By Dr. Reggie Ray, Spiritual Director, Dharma Ocean, and author of The Awakening Body, available from Shambhala Publications.
In Sanskrit, the word “Mahayana” translates to “the Great Vehicle” and is a stage of interpersonal sensitivity and commitment that develops very naturally as practitioners in Tibetan Buddhism follow the path of meditation. In Buddhism, the Mahayana stage is a body of compassion practices that are about developing the sensitivity of our feeling, sensing, and intuiting capacities of the heart in relation to our connectedness to other people and the entire universe. We are deepening what our heart already knows, and we need to remove the veils from that sensitivity to open it up. When we do that, we start to see people completely as individuals, and we begin to see that we have a natural love for them. We don’t have to force it or manufacture it—we have a self-existing, relentless love for other people and a desire to connect with them. And we realize that this selfless lovely at the foundation of our own fundamental state of being.
Along these lines, the Mahayana takes our embodiment as human beings and deepens and universalizes our felt sense of being human among others. The experience of practice in the Mahayana typically unfolds in several stages, and each stage represents a further development of the sensitivity and tenderness of the heart. Here is a guided meditation that will show you what I mean: simply put your attention on your heart, more specifically your “heart center,” at heart level right in the center of your chest. Just be there and feel whatever you feel. As you continue, visualize that you are breathing into your heart center with each in-breath trying to feel it coming into your body directly, right at that place. Continue with this practice.
First, we might feel quite numb. I can’t feel anything. I can’t feel my heart. At a certain point, through breathing into the heart, you might begin to feel something. You may feel like your heart is in a vice, it’s constructed, it’s dead. That’s fine. You keep breathing. You want to run, you want to scream, you want to tear your skin off. You want to do something to open up your shut-down, armored heart. Although it is very painful, there is so much good inspiration in that; it is your heart beginning to wake up, to know what it is feeling.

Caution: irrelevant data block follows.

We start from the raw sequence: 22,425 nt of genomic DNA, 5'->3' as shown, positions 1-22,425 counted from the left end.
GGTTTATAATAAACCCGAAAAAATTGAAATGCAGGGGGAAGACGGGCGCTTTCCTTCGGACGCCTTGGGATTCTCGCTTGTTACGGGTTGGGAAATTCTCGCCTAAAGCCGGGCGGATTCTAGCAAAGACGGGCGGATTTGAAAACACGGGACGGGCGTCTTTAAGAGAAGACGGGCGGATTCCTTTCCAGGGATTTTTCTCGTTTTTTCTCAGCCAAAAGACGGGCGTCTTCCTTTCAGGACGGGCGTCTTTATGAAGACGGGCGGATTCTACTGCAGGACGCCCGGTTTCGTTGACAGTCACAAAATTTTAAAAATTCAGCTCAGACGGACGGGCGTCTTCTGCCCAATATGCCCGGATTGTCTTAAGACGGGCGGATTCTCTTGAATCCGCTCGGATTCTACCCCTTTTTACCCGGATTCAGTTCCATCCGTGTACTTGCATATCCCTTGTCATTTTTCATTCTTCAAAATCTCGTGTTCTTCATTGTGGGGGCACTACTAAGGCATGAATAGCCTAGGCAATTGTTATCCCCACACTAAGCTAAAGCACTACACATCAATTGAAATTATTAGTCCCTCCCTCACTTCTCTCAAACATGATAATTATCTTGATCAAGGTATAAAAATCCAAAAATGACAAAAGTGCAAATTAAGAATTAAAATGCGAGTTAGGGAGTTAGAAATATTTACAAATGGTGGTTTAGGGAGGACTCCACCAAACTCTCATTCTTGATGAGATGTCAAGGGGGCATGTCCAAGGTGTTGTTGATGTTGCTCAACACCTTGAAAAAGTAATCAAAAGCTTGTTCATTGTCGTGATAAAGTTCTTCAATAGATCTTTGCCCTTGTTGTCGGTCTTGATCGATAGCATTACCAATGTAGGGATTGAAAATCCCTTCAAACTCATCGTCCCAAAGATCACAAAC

In the next step, many reports feeling actual physical pain in their heart — it’s sore, aching. Someone might practice with this discomfort for a time, but eventually, emotional pain will likely begin to come up. This first level of emotional pain is related to our habitual neurotic upheavals, our basic emotional freak-outs that get between us and relating openly to others and the world around us. We call that level of pain the first veil.
As we work with the material of the first veil, we begin to come into a deeper level of heart awareness. Through this Mahayana practice, we begin to sense the open, empty space that lies right at the center of the heart. At this stage, spend some time exploring this unconditioned space of the heart and opening it further. In the training, we now see that this space is nothing other than the basic space of awareness, emptiness that we may have glimpsed in our previous meditation practice. Now we see that this basic awareness is also the underlying reality of our heart.
By developing the feeling of the unconditioned openness of our heart, we are providing psychological room for ourselves to experience our pain and the pain of others in an unconditioned way, without feeling that we are polluting ourselves or taking any of it into ourselves in a solid way. The heart can never be tainted, injured, or compromised; because it is grounded in the unfathomable expanse of our basic nature, there is never any place for anything to land or stick. We learn here not only that we can afford to love in a completely open way but that that is the only way to truly love.
To learn more about Dharma Ocean and Somatic Meditation, visit www.dharmaocean.org.
About Dharma Ocean
Dharma Ocean is a global educational foundation in the lineage of Chögyam Trungpa Rinpoche, focusing on somatic meditation as the way to help students – of any secular or religious discipline who are genuinely pursuing their spiritual awakening. Dharma Ocean provides online courses, study resources, guided meditation practice, and residential retreats at Blazing Mountain Retreat Center in Crestone, Colorado.